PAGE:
Despite scholarly interest in determining how exposure to disagreeable political ideas influences political participation, existing research supports few firm conclusions. This paper argues that these varied findings stem from an implicit model of contextual influence that fails to account for the indirect effect of aggregate social contexts. A model of contextual influence is outlined which implies that the neighborhood partisan context moderates the effect of political disagreement in social networks on campaign participation. The evidence shows that network disagreement demobilizes people who are the political minority in their neighborhood, but has no influence on people in the majority. When viewed together, these findings indicate that a person’s relationship to the broader political environment sets distinctive network processes in motion.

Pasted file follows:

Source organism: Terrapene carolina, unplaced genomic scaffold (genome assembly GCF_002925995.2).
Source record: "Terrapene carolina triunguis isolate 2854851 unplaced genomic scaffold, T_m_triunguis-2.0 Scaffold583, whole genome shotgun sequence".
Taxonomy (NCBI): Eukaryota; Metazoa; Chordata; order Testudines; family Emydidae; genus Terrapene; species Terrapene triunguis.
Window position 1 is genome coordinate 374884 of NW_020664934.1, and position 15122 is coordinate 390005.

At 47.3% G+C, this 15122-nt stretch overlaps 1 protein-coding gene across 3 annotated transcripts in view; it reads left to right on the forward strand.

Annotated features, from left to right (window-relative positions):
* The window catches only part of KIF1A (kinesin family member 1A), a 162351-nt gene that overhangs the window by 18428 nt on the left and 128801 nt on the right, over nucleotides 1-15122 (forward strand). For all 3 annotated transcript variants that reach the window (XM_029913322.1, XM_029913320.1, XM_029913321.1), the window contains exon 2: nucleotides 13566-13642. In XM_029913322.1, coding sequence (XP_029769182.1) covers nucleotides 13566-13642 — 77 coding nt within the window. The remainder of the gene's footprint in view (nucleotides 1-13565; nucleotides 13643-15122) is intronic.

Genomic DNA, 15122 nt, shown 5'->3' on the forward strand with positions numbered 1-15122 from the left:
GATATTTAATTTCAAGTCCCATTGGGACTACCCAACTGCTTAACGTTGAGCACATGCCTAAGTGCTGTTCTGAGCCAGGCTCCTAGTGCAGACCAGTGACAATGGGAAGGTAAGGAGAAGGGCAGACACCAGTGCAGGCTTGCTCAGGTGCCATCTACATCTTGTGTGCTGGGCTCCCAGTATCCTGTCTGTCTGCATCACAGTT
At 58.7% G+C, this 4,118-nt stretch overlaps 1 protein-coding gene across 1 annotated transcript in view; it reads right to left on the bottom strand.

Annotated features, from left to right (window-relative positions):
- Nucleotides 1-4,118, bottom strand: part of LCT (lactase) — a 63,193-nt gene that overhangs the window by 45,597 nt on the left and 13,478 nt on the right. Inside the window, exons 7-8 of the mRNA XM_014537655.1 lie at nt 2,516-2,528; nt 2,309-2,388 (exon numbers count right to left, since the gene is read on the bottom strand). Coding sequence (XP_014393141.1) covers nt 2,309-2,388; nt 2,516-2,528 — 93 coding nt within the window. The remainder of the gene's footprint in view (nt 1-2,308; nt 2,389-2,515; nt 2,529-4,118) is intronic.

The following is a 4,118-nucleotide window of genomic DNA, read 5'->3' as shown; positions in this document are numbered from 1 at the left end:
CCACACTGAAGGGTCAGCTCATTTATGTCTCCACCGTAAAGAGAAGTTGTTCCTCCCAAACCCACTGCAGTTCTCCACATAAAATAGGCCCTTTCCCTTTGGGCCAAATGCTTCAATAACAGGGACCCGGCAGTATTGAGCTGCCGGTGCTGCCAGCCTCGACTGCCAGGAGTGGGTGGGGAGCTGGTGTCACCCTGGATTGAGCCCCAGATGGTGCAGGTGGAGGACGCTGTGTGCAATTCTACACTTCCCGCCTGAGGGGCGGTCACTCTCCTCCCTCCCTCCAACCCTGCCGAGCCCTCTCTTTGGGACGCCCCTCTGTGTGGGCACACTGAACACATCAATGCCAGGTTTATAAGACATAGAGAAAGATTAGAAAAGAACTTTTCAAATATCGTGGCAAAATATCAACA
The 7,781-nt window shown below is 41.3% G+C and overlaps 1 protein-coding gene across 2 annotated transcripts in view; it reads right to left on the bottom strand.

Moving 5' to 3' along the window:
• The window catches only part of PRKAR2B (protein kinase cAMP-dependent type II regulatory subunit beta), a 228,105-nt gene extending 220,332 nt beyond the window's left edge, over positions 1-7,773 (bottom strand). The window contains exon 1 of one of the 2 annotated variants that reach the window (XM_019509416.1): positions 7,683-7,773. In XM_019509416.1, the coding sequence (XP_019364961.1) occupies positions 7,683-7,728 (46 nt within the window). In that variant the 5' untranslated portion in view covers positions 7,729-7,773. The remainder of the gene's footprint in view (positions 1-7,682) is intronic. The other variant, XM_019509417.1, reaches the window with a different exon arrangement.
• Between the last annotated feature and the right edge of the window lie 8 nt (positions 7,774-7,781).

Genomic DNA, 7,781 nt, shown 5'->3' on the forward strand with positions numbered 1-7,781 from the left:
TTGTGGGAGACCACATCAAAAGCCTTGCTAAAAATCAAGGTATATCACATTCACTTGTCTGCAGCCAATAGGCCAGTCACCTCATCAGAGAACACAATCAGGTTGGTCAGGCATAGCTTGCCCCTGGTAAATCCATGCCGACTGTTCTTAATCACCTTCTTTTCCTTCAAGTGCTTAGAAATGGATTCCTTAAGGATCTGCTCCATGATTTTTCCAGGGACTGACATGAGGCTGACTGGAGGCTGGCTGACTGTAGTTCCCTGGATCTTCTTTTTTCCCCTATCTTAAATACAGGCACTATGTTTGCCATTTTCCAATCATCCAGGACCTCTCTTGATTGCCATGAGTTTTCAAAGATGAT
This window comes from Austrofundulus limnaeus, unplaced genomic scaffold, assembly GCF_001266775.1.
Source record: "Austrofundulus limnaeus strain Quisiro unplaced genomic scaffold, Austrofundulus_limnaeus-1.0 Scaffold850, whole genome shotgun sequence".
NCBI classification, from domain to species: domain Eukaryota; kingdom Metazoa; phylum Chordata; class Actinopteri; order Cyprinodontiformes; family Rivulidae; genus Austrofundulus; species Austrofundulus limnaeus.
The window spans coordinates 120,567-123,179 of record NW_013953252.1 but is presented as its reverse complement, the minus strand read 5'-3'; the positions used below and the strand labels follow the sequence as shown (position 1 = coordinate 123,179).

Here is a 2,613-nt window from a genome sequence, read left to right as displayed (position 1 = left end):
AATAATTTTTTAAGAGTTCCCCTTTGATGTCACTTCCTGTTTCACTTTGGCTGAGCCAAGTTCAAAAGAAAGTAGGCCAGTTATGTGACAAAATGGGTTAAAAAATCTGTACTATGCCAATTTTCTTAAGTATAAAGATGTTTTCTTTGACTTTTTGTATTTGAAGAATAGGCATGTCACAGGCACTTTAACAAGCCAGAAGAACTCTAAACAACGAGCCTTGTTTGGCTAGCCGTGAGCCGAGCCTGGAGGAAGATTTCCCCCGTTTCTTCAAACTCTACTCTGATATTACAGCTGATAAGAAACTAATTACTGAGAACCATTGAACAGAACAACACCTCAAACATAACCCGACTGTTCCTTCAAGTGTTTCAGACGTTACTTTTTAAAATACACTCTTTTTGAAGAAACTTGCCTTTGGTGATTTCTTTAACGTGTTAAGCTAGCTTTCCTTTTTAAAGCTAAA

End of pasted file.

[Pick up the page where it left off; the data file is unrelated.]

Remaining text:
Political Behavior – Springer Journals
Published: Nov 9, 2006
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